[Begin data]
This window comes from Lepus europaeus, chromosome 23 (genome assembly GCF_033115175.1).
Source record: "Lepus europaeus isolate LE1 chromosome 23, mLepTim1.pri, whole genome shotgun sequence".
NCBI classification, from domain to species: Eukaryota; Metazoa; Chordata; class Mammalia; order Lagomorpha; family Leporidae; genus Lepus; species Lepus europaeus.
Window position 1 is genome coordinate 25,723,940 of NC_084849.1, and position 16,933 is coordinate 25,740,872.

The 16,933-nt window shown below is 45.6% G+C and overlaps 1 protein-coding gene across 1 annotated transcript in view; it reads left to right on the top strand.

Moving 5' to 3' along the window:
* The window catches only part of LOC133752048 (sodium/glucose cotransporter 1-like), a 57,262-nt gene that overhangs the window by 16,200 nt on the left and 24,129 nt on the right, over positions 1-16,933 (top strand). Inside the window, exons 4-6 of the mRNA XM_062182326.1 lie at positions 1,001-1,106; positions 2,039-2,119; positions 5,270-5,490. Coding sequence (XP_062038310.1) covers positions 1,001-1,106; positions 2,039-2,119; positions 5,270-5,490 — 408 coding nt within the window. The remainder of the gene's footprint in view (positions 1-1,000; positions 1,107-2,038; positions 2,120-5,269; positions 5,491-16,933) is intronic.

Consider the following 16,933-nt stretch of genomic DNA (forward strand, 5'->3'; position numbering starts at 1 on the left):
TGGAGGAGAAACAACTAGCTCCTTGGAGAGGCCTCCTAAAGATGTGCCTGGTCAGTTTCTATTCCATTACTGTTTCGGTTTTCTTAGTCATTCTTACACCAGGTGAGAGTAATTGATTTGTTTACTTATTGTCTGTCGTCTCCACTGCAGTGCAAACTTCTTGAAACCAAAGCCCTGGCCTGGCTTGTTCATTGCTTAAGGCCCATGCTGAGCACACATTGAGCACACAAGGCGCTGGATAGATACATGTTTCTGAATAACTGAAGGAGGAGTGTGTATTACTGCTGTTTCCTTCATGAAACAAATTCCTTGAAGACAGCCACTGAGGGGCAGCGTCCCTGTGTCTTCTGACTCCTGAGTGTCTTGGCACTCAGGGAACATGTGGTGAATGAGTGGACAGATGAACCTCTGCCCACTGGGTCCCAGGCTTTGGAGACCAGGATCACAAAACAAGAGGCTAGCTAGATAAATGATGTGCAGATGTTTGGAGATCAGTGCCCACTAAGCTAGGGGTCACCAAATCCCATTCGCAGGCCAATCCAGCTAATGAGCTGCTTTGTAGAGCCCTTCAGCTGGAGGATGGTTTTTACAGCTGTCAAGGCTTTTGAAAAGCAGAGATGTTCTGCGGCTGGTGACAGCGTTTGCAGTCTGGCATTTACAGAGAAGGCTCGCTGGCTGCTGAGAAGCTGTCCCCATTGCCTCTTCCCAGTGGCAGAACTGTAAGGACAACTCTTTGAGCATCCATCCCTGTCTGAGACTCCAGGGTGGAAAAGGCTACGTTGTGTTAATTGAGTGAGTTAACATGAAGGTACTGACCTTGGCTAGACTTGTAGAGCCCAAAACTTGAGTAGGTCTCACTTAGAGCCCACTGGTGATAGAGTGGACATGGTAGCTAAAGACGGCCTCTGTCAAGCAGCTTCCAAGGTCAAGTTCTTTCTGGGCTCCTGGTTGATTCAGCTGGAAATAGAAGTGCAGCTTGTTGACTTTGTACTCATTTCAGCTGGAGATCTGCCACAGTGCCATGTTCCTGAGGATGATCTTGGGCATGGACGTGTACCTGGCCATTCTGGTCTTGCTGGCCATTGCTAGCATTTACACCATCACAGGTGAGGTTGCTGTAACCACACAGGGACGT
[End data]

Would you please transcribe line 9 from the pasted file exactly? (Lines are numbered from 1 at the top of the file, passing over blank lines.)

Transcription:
TGGAGGAGAAACAACTAGCTCCTTGGAGAGGCCTCCTAAAGATGTGCCTGGTCAGTTTCTATTCCATTACTGTTTCGGTTTTCTTAGTCATTCTTACACCAGGTGAGAGTAATTGATTTGTTTACTTATTGTCTGTCGTCTCCACTGCAGTGCAAACTTCTTGAAACCAAAGCCCTGGCCTGGCTTGTTCATTGCTTAAGGCCCATGCTGAGCACACATTGAGCACACAAGGCGCTGGATAGATACATGTTTCTGAATAACTGAAGGAGGAGTGTGTATTACTGCTGTTTCCTTCATGAAACAAATTCCTTGAAGACAGCCACTGAGGGGCAGCGTCCCTGTGTCTTCTGACTCCTGAGTGTCTTGGCACTCAGGGAACATGTGGTGAATGAGTGGACAGATGAACCTCTGCCCACTGGGTCCCAGGCTTTGGAGACCAGGATCACAAAACAAGAGGCTAGCTAGATAAATGATGTGCAGATGTTTGGAGATCAGTGCCCACTAAGCTAGGGGTCACCAAATCCCATTCGCAGGCCAATCCAGCTAATGAGCTGCTTTGTAGAGCCCTTCAGCTGGAGGATGGTTTTTACAGCTGTCAAGGCTTTTGAAAAGCAGAGATGTTCTGCGGCTGGTGACAGCGTTTGCAGTCTGGCATTTACAGAGAAGGCTCGCTGGCTGCTGAGAAGCTGTCCCCATTGCCTCTTCCCAGTGGCAGAACTGTAAGGACAACTCTTTGAGCATCCATCCCTGTCTGAGACTCCAGGGTGGAAAAGGCTACGTTGTGTTAATTGAGTGAGTTAACATGAAGGTACTGACCTTGGCTAGACTTGTAGAGCCCAAAACTTGAGTAGGTCTCACTTAGAGCCCACTGGTGATAGAGTGGACATGGTAGCTAAAGACGGCCTCTGTCAAGCAGCTTCCAAGGTCAAGTTCTTTCTGGGCTCCTGGTTGATTCAGCTGGAAATAGAAGTGCAGCTTGTTGACTTTGTACTCATTTCAGCTGGAGATCTGCCACAGTGCCATGTTCCTGAGGATGATCTTGGGCATGGACGTGTACCTGGCCATTCTGGTCTTGCTGGCCATTGCTAGCATTTACACCATCACAGGTGAGGTTGCTGTAACCACACAGGGACGT